Sex differences in self-disclosure: Effects of topic content, friendship, and partner's sex

Abstract

Male-female differences in self-disclosure were found as a function of sex stereotyping of topic content. Men disclosed less than women on “feminine” topics, which emphasized personal concerns and sensitivities. Men and women did not differ in disclosure on “neutral” topics, considered appropriate for both sexes to discuss. Men and women did not differ in disclosure on “masculine” topics (emphasizing assertiveness) in two of three experiments. Theoretical mechanisms that might mediate sex differences in self-disclosure were considered.

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This study was supported by a grant to the first author from the School of Sciences and Health Professions, Old Dominion University. The authors wish to thank Vicky Evans for her help in collecting data for the first experiment. Comments made by Barbara Z. Derlega, Janusz Grzelak, and an anonymous reviewer on an earlier draft of this manuscript are gratefully appreciated. Nancy Jo Dunn patiently assisted us on the data analyses. All correspondence should be sent to Valerian J. Derlega, Department of Psychology, Old Dominion University, Norfolk, Virginia 23508.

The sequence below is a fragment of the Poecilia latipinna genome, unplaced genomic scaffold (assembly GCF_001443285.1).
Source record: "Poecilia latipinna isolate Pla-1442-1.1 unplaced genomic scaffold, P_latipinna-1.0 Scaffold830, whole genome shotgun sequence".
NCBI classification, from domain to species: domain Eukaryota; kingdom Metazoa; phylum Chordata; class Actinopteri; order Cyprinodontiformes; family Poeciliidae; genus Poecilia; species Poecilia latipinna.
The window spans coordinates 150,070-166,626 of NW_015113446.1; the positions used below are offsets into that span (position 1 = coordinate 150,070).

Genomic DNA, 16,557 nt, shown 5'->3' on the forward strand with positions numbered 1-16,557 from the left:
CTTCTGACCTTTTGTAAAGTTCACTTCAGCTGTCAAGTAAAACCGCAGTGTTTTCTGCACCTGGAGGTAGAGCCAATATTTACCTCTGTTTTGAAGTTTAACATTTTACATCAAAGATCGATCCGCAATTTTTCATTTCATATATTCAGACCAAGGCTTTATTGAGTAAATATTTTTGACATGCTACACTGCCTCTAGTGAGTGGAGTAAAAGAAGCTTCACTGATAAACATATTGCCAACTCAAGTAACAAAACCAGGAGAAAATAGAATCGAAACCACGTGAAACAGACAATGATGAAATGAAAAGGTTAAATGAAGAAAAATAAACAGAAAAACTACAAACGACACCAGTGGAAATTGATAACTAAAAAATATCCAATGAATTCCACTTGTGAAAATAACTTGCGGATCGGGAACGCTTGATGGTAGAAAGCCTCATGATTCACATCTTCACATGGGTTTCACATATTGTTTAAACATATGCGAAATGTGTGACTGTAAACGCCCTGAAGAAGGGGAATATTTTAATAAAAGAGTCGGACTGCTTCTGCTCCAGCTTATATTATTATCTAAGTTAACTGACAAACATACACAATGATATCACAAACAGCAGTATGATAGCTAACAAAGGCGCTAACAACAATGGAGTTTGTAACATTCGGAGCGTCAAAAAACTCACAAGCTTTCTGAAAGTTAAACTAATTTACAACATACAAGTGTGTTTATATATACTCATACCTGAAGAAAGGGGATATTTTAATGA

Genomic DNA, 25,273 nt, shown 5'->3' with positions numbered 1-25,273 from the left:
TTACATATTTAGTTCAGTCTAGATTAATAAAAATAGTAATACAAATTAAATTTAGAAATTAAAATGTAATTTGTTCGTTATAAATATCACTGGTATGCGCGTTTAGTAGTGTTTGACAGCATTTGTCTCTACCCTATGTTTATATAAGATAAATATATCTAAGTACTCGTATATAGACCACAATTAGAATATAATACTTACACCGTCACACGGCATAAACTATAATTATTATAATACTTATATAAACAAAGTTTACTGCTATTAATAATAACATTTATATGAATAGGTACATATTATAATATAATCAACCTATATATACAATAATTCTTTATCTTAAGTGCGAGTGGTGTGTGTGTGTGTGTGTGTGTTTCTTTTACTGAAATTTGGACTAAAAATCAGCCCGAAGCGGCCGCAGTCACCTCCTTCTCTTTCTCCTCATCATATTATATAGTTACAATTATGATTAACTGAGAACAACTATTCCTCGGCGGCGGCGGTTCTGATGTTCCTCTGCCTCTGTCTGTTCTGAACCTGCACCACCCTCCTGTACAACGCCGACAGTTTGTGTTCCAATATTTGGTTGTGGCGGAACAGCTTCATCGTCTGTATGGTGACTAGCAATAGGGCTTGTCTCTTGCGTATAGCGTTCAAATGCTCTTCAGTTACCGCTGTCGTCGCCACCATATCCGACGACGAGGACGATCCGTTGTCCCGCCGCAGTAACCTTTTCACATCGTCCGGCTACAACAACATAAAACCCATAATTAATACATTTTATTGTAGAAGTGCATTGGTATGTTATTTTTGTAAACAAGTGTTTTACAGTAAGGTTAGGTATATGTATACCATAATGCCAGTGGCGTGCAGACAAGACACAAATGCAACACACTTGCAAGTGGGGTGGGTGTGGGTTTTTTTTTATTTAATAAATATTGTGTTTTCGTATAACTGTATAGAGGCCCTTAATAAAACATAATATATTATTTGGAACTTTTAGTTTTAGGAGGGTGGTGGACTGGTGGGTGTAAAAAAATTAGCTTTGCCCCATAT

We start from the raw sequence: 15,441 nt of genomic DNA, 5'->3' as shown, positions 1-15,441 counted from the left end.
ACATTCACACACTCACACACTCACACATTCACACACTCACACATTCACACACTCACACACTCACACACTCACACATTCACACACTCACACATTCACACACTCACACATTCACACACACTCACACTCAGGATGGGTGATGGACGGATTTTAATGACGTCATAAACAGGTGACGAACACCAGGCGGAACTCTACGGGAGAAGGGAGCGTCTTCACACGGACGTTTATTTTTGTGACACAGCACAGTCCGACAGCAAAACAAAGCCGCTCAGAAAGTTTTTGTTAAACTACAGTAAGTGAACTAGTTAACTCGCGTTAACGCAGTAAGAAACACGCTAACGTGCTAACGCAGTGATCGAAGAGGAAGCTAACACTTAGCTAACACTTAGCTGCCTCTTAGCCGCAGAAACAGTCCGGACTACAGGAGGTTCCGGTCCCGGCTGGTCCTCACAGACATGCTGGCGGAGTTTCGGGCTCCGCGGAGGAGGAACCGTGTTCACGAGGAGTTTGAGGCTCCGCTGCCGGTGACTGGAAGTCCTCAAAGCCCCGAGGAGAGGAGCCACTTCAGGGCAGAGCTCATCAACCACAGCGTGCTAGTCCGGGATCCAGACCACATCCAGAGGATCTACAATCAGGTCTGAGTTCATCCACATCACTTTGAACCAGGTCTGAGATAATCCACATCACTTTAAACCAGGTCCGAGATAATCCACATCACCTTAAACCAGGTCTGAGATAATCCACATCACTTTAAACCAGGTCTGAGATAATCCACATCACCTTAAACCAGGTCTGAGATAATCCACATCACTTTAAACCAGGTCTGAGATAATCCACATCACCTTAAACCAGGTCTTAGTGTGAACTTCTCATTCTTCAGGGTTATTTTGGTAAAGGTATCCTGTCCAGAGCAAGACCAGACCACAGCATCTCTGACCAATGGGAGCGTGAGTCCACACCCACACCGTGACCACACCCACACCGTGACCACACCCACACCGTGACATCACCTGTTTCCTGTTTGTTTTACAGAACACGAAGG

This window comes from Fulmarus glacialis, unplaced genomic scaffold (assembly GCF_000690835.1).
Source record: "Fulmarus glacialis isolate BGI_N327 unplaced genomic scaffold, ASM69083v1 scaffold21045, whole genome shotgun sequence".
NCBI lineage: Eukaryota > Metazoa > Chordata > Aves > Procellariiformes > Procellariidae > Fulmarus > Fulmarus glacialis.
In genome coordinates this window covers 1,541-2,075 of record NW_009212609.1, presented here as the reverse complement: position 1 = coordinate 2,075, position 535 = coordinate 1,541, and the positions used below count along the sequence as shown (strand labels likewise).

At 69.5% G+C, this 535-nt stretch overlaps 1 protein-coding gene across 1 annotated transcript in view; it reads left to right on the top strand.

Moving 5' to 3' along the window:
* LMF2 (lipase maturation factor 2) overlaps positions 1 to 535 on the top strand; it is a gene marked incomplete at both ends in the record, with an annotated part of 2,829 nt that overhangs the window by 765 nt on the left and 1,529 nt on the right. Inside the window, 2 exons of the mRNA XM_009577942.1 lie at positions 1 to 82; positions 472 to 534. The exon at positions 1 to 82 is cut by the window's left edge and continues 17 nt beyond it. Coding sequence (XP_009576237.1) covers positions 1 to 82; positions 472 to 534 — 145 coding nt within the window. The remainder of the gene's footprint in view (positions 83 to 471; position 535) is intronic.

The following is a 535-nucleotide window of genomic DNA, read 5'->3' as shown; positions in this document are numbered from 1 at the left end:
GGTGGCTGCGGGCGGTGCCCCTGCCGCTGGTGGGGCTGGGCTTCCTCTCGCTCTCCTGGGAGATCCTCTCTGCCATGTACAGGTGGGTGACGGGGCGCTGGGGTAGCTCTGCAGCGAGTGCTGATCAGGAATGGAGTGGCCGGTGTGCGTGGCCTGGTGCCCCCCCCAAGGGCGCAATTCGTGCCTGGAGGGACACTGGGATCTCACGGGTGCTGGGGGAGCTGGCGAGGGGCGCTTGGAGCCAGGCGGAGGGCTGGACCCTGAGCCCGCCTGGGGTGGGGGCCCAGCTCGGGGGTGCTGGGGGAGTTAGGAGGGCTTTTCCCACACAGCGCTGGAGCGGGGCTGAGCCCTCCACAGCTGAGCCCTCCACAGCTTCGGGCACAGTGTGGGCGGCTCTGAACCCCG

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Derlega, V.J., Durham, B., Gockel, B. et al. Sex differences in self-disclosure: Effects of topic content, friendship, and partner's sex. Sex Roles 7, 433–447 (1981). https://doi.org/10.1007/BF00288071

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Keywords

  • Social Psychology
  • Topic Content
  • Theoretical Mechanism
  • Personal Concern